- Be better prepared—updated guidance on the decontamination of buildings
- Original news
- What does the decontamination guidance cover and who is it aimed at?
- What updates have been made since the guidance was first issued (in this format) in 2011?
- Who is responsible for meeting the costs of the decontamination?
- What is the legal status of the guidance and is there any cross-over between the guidance and existing regulatory regimes?
- Paragraph 69 of the guidance confirms that where buildings are subject to existing leases which are not clear as to the division of responsibility between owner and occupier, the division of responsibilities should be clarified. What practical steps should landlords be taking to clarify responsibilities as soon as possible with existing tenants?
- Paragraph 69 confirms that in new leases the responsibilities should be clear from the outset. What additional provisions should landlords be incorporating in new leases?
- Paragraph 70 highlights multi-tenanted buildings whether mixed commercial occupancy (such as blocks or shopping centres), or mixed residential and commercial use. Are there any particular steps landlords should be taking with regard to these?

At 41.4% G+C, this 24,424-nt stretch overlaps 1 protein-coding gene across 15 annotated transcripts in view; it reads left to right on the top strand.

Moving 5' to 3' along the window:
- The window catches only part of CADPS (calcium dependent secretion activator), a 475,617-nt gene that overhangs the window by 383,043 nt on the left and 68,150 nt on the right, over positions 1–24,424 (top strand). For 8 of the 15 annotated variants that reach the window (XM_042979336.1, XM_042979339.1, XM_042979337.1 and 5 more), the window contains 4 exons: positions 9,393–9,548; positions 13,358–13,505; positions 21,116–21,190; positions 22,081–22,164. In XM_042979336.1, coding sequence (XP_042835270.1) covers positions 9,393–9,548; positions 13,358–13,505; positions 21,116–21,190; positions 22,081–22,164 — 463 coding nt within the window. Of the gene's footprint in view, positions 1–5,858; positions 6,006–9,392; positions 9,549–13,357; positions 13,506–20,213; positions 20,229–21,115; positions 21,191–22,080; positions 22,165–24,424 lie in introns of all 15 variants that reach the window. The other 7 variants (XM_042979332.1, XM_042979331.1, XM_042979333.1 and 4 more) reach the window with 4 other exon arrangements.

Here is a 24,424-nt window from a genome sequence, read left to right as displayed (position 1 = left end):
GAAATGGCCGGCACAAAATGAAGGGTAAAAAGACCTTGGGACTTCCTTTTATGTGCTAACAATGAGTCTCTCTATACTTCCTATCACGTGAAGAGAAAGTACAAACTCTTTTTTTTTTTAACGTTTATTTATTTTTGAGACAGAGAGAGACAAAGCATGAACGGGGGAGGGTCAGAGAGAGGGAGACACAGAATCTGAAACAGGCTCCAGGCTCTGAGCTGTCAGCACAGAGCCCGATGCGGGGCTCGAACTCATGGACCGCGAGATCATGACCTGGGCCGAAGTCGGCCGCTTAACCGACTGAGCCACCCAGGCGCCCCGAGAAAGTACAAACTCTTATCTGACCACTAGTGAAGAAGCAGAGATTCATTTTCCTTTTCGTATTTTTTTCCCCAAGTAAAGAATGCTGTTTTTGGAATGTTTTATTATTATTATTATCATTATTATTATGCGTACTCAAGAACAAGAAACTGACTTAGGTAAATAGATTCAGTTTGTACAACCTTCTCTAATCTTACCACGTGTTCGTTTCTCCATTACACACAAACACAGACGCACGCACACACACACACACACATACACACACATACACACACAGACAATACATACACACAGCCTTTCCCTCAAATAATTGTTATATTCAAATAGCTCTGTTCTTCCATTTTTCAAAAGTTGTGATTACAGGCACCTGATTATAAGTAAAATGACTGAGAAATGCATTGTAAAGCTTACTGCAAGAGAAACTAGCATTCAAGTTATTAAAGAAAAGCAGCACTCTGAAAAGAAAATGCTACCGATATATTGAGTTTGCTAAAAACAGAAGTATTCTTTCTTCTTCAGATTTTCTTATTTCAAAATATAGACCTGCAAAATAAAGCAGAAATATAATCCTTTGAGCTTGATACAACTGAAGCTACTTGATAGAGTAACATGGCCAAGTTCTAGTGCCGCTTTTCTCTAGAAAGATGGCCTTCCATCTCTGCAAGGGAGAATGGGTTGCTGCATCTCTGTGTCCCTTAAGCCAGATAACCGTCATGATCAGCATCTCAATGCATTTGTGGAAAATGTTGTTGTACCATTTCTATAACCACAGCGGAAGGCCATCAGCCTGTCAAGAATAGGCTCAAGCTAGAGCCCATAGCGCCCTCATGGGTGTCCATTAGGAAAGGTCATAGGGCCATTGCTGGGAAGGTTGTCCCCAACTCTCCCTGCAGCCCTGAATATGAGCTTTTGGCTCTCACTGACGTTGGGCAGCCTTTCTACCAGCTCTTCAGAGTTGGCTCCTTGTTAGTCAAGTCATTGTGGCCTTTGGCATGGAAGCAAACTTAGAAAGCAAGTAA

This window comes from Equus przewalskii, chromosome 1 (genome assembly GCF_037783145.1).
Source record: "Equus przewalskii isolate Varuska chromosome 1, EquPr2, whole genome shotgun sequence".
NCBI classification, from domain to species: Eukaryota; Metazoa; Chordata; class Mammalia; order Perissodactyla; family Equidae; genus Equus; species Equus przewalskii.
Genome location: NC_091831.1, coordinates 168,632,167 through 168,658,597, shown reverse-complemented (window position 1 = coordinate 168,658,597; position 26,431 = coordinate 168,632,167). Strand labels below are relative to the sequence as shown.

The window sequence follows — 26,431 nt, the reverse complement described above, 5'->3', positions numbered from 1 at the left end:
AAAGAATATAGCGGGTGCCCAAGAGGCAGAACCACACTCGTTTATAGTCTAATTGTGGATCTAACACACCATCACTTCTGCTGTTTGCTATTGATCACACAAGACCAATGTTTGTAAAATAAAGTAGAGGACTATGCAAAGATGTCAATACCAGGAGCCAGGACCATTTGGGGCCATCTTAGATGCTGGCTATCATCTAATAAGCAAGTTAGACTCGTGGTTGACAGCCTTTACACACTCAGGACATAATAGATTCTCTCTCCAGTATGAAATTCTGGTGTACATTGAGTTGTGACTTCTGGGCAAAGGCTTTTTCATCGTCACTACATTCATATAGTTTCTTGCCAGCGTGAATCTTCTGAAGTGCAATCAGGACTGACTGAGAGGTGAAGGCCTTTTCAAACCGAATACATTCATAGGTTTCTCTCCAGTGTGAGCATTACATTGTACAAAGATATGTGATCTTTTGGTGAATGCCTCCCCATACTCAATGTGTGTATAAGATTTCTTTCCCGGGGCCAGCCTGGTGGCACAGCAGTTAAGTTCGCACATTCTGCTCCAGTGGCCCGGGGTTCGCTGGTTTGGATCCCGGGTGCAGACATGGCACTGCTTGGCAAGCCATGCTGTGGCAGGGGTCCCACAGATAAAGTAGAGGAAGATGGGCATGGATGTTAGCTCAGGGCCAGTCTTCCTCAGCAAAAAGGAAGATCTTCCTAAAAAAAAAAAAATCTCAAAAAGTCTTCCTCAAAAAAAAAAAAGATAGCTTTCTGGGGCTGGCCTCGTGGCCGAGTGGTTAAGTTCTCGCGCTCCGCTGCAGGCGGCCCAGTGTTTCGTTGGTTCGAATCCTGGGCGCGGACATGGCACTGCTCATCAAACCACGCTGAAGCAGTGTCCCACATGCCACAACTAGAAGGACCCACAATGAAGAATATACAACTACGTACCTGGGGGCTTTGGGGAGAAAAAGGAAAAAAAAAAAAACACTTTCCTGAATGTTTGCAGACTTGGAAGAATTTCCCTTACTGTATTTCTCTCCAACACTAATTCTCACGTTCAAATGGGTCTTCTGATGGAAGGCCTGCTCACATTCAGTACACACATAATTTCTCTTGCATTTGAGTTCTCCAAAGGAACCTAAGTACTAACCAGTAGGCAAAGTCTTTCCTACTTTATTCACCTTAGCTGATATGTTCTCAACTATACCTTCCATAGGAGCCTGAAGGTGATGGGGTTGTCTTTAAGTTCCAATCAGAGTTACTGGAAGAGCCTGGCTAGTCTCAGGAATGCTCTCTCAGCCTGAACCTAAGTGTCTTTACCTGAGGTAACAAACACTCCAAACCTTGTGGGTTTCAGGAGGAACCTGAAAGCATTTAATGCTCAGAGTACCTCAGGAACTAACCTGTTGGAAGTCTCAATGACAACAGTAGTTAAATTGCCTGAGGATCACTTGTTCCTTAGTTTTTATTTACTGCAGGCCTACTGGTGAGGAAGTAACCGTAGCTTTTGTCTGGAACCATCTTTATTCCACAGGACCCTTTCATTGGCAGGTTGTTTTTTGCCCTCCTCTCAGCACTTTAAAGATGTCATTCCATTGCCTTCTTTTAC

- What steps could landlords of large rental portfolios be taking in the period where current leases do not provide for division of responsibility but new leases do?
- Is there anything else arising from the updated guidance that practitioners should be aware of?
Environment analysis: Simon Tilling, partner, and Sarah Farr, associate, both at Burges Salmon’s environmental law team, outline the key points in the Cabinet Office’s updated decontamination guidance and explain the steps landlords should take as a result.
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